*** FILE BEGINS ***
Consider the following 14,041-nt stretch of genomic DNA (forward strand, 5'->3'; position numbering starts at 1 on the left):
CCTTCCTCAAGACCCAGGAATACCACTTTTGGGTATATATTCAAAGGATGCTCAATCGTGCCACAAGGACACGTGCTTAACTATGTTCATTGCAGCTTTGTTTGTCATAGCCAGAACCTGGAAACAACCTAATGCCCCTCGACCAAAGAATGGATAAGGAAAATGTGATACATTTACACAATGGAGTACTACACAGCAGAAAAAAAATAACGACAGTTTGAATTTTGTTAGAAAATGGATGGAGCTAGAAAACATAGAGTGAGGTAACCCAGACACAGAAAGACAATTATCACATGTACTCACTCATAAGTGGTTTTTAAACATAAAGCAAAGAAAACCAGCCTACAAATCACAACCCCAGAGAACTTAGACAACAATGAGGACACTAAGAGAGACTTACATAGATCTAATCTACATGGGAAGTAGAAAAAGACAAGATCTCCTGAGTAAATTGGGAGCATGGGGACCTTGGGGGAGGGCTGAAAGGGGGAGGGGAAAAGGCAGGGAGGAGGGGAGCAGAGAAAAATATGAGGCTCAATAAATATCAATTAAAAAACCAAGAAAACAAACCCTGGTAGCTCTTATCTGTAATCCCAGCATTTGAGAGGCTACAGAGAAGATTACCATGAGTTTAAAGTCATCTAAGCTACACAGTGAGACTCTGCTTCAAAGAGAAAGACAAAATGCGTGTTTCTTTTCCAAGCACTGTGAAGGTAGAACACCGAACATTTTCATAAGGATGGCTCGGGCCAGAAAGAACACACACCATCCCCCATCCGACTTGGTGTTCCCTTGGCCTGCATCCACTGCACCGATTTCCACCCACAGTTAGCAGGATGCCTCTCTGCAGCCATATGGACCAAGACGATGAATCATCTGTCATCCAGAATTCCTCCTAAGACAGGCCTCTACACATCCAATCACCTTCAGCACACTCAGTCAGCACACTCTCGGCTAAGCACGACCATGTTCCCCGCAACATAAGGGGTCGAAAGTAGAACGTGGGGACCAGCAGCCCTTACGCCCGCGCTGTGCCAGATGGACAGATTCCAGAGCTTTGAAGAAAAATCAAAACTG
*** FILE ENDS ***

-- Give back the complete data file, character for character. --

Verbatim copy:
Consider the following 14,041-nt stretch of genomic DNA (forward strand, 5'->3'; position numbering starts at 1 on the left):
CCTTCCTCAAGACCCAGGAATACCACTTTTGGGTATATATTCAAAGGATGCTCAATCGTGCCACAAGGACACGTGCTTAACTATGTTCATTGCAGCTTTGTTTGTCATAGCCAGAACCTGGAAACAACCTAATGCCCCTCGACCAAAGAATGGATAAGGAAAATGTGATACATTTACACAATGGAGTACTACACAGCAGAAAAAAAATAACGACAGTTTGAATTTTGTTAGAAAATGGATGGAGCTAGAAAACATAGAGTGAGGTAACCCAGACACAGAAAGACAATTATCACATGTACTCACTCATAAGTGGTTTTTAAACATAAAGCAAAGAAAACCAGCCTACAAATCACAACCCCAGAGAACTTAGACAACAATGAGGACACTAAGAGAGACTTACATAGATCTAATCTACATGGGAAGTAGAAAAAGACAAGATCTCCTGAGTAAATTGGGAGCATGGGGACCTTGGGGGAGGGCTGAAAGGGGGAGGGGAAAAGGCAGGGAGGAGGGGAGCAGAGAAAAATATGAGGCTCAATAAATATCAATTAAAAAACCAAGAAAACAAACCCTGGTAGCTCTTATCTGTAATCCCAGCATTTGAGAGGCTACAGAGAAGATTACCATGAGTTTAAAGTCATCTAAGCTACACAGTGAGACTCTGCTTCAAAGAGAAAGACAAAATGCGTGTTTCTTTTCCAAGCACTGTGAAGGTAGAACACCGAACATTTTCATAAGGATGGCTCGGGCCAGAAAGAACACACACCATCCCCCATCCGACTTGGTGTTCCCTTGGCCTGCATCCACTGCACCGATTTCCACCCACAGTTAGCAGGATGCCTCTCTGCAGCCATATGGACCAAGACGATGAATCATCTGTCATCCAGAATTCCTCCTAAGACAGGCCTCTACACATCCAATCACCTTCAGCACACTCAGTCAGCACACTCTCGGCTAAGCACGACCATGTTCCCCGCAACATAAGGGGTCGAAAGTAGAACGTGGGGACCAGCAGCCCTTACGCCCGCGCTGTGCCAGATGGACAGATTCCAGAGCTTTGAAGAAAAATCAAAACTG